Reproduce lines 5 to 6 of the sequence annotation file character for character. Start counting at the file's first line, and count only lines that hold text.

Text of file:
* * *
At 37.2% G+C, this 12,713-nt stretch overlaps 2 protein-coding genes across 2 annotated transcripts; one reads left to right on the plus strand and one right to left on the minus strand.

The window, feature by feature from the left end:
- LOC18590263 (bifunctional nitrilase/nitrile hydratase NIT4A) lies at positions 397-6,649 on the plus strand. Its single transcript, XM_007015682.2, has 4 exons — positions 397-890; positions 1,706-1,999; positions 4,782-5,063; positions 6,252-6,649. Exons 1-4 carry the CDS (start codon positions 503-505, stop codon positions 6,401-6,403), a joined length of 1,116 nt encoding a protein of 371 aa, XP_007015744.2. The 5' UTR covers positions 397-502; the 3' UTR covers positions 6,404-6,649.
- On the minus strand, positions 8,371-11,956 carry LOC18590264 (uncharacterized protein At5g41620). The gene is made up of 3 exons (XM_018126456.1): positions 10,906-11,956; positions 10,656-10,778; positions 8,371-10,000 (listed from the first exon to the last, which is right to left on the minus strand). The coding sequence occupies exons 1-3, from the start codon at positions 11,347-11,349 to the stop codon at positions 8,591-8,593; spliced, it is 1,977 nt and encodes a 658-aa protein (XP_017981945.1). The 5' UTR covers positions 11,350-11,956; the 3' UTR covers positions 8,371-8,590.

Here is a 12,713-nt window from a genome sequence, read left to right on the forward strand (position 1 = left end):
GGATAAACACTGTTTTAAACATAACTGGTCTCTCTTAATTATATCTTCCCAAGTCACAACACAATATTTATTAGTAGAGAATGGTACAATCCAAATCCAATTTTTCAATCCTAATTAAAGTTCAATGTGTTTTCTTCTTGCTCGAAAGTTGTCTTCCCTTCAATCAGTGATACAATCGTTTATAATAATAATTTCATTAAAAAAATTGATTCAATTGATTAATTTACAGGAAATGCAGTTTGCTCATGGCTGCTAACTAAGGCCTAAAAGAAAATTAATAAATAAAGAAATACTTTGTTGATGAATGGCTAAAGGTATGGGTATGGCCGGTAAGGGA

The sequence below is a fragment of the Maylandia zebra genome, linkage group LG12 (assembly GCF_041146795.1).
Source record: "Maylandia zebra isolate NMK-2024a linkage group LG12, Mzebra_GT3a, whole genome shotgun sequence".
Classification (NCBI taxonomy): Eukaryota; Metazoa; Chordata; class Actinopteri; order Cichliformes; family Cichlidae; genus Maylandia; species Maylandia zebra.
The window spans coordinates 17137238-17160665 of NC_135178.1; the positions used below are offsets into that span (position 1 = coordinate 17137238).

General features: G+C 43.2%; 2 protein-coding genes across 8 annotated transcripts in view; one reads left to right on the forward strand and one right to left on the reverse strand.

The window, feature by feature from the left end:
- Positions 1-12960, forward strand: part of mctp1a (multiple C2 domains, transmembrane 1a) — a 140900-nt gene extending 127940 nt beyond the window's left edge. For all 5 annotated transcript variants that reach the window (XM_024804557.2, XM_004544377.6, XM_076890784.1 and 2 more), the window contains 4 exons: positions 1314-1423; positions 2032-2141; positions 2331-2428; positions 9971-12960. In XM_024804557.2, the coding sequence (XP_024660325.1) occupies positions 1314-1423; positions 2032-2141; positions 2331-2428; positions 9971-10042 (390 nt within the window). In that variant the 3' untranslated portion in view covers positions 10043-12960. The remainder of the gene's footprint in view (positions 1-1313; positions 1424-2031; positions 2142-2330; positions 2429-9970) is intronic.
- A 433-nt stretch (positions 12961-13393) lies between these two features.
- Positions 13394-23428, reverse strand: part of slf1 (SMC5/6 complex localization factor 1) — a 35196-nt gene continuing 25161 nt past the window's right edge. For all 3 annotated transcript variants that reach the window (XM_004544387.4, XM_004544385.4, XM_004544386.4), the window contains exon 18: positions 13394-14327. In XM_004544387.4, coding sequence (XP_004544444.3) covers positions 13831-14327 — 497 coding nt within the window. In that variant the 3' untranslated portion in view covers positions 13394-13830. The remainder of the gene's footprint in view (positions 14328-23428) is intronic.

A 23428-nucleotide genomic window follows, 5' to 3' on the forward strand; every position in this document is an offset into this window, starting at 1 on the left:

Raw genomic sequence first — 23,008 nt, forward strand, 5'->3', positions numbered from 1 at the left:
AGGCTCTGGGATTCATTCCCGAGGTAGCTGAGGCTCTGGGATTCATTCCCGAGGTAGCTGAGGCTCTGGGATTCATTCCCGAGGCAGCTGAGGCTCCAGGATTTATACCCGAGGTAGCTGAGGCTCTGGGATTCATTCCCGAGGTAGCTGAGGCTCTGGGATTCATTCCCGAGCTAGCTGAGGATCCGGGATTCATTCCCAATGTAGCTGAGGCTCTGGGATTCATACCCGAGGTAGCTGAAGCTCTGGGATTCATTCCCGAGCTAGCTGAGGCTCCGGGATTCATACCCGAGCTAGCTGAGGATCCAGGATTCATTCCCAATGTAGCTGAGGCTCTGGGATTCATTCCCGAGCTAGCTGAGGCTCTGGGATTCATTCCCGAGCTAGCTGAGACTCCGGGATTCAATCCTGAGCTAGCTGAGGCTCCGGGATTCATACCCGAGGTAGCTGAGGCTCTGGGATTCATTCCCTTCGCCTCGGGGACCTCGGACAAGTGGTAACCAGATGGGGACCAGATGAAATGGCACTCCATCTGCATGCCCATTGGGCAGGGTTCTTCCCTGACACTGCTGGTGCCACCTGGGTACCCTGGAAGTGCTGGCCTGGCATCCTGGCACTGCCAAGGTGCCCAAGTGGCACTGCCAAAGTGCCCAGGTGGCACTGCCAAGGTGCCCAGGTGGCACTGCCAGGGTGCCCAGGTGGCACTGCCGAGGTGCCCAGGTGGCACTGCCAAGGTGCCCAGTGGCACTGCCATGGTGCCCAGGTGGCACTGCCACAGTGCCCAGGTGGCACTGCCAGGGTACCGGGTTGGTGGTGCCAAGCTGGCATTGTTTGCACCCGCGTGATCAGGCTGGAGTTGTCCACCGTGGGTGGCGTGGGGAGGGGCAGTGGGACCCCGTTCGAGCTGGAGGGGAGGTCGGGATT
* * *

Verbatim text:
Here is a 12,713-nt window from a genome sequence, read left to right on the forward strand (position 1 = left end):
GGATAAACACTGTTTTAAACATAACTGGTCTCTCTTAATTATATCTTCCCAAGTCACAACACAATATTTATTAGTAGAGAATGGTACAATCCAAATCCAATTTTTCAATCCTAATTAAAGTTCAATGTGTTTTCTTCTTGCTCGAAAGTTGTCTTCCCTTCAATCAGTGATACAATCGTTTATAATAATAATTTCATTAAAAAAATTGATTCAATTGATTAATTTACAGGAAATGCAGTTTGCTCATGGCTGCTAACTAAGGCCTAAAAGAAAATTAATAAATAAAGAAATACTTTGTTGATGAATGGCTAAAGGTATGGGTATGGCCGGTAAGGGA